Changes in the “Piled Higher and Deeper Community”

There’s been a fair amount of discussion about this:
Cliffhanger for the “Piled Higher and Deeper” comic strip

[Disclaimer: Been reading PhDcomics for about a year, will submit my dissertation draft soon, haven’t bought anything from Jorge Cham (the comic strip author) yet, am a musician, and have no training in advertising.]

Some really good points were made on the forum. For those who don’t get it: no, it’s not about having to cough up money for something we take for granted. Most of us aren’t angry, in fact. Just taken aback and maybe slightly disappointed. Not by Jorge’s choice of strategy. But by the loss of something else.

Of course, it’s not a new strategy to change a freely accessible site into something from which people can make money. Many online “venues” have gone through something similar. Some of them were in fact based on voluntary contributions and were eventually transformed in commercial products, often relying on exclusive rights or paid accounts (iMDb.com, CDDB.com…). They may all work out fine. But the change implies a cut, a loss.

Thing is, we don’t know what’ll happen with the readership for Piled higher and Deeper. It may in fact go up if the comic books get distributed widely and shipping charges go down. But it’ll certainly change. A community was being built and those who have been part of that community are “being reminded that it was all about an artist’s desire to get paid for specific work.” Part of the magic that tied people together is gone. Yeah, sure, it’s the fault of those in the community to believe that fans mattered in the grand scheme of things. It was all an illusion and we got a glimpse behind the curtain.

Now, many signs were already there that PhDcomics.com would change. Jorge got his degree. He started this JennyJetpack.com thing which doesn’t have a forum yet and is likely to attract a completely different audience. Strips were increasingly plot-driven. And, for some reason, it seems to me personally that the site in general featured more “money-related” links. Well, maybe the Google ads, the Amazon links, and the “What’s New” section were always there but they seem more prominent now. Maybe because the site hasn’t changed much apart from that (and the strips themselves, of course).
Even the strips themselves may have lost part of their edge. Not that Piled higher and Deeper has jumped the shark, but…

With an enthusiastic fanbase made of people who are going to graduate and have money soon, with some neat gear that people can buy a little bit more easily (I hope!), and with new books being published by the author, one would think that readers didn’t need to be baited more.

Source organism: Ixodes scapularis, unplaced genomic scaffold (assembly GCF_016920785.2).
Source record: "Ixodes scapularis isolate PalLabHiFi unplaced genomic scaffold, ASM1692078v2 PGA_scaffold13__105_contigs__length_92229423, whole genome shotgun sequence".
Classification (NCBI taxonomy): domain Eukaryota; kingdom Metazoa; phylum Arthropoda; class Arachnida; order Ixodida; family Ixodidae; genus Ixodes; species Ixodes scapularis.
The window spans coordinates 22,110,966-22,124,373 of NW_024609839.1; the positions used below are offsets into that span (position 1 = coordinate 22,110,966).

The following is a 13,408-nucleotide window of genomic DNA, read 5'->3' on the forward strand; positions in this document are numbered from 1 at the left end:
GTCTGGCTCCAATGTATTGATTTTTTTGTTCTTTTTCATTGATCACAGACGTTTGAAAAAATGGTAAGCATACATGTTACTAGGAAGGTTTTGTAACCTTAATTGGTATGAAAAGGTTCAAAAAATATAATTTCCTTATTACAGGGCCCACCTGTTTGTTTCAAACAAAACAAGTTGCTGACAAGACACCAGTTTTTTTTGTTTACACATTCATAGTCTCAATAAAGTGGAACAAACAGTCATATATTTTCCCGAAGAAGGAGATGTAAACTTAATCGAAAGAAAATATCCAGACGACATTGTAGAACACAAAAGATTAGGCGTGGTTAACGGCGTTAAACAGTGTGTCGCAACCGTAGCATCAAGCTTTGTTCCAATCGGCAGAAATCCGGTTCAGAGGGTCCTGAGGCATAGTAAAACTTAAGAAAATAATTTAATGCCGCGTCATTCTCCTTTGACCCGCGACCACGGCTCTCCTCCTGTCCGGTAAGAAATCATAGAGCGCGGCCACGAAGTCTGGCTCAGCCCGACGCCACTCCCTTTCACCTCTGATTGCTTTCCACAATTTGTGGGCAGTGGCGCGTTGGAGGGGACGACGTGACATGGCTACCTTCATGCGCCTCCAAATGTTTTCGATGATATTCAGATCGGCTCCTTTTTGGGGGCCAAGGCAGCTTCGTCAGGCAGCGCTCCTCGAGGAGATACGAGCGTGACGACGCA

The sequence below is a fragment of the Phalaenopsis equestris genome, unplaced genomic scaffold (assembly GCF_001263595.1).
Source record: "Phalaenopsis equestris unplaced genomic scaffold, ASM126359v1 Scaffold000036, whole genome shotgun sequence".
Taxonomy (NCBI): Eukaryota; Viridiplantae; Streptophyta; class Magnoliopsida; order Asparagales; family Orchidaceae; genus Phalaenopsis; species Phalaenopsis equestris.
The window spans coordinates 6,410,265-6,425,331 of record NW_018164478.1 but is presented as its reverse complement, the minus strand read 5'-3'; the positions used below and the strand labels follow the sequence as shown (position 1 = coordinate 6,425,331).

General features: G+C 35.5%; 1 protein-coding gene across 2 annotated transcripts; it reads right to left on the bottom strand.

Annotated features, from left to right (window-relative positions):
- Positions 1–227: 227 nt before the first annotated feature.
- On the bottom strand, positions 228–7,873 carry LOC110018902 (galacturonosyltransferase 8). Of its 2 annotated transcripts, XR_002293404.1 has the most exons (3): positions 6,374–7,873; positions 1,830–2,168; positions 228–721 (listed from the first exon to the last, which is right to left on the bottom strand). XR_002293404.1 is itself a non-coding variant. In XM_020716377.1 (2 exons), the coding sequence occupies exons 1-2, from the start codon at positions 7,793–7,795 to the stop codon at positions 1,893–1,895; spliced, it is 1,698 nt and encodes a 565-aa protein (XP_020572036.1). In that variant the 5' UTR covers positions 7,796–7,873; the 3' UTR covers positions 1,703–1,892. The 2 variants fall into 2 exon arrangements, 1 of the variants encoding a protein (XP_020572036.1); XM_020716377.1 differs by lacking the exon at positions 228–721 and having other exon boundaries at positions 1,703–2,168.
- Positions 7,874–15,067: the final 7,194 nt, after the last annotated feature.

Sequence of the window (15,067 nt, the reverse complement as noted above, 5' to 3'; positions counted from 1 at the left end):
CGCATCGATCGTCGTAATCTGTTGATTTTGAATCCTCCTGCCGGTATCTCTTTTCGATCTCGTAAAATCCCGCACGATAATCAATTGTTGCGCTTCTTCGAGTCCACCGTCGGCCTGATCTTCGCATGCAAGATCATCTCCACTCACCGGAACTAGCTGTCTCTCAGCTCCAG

Many other things could have been done.
Stopping the strip after graduating characters and going on to some other endeavors (maybe Jenny Jetpack) would have generated even more goodwill for Jorge on the part of fans. Writing a completely new comic book, distributing it widely, and announcing it on PhDcomics.com would have been a good strategy. Adding new “features” to the book (colour strips, added artwork, commentaries, games, foreword…) may all help. Getting shipping costs down. Getting wider distribution. Creating new merchandise (“gear”) to go with the second book. Warning people that Mike’s defense would be a bait. Asking people for donations. All of these would have been ways for Jorge to financially benefit from PhDcomics.com without alienating anyone.
Well, I might be completely off. But Ubik, Iambicity, n3wb, Nia, Rachel, and others all have great points that seem to relate to similar issues with Jorge’s strategy.
Some others are very dismissive, which doesn’t help. As graduate students (and friends of graduate students), we can (and probably should) have honest discussions without name-calling. No, it’s not about complaining. No, it’s not about free or non-free. No, it’s not about corporate greed. It might be about commodification.
But it’s mostly about changes in a community model that was based on people’s sense of belonging.

Ah, well…

About enkerli

French-speaking ethnographer, homeroaster, anthropologist, musician, coffee enthusiast. View all posts by enkerli

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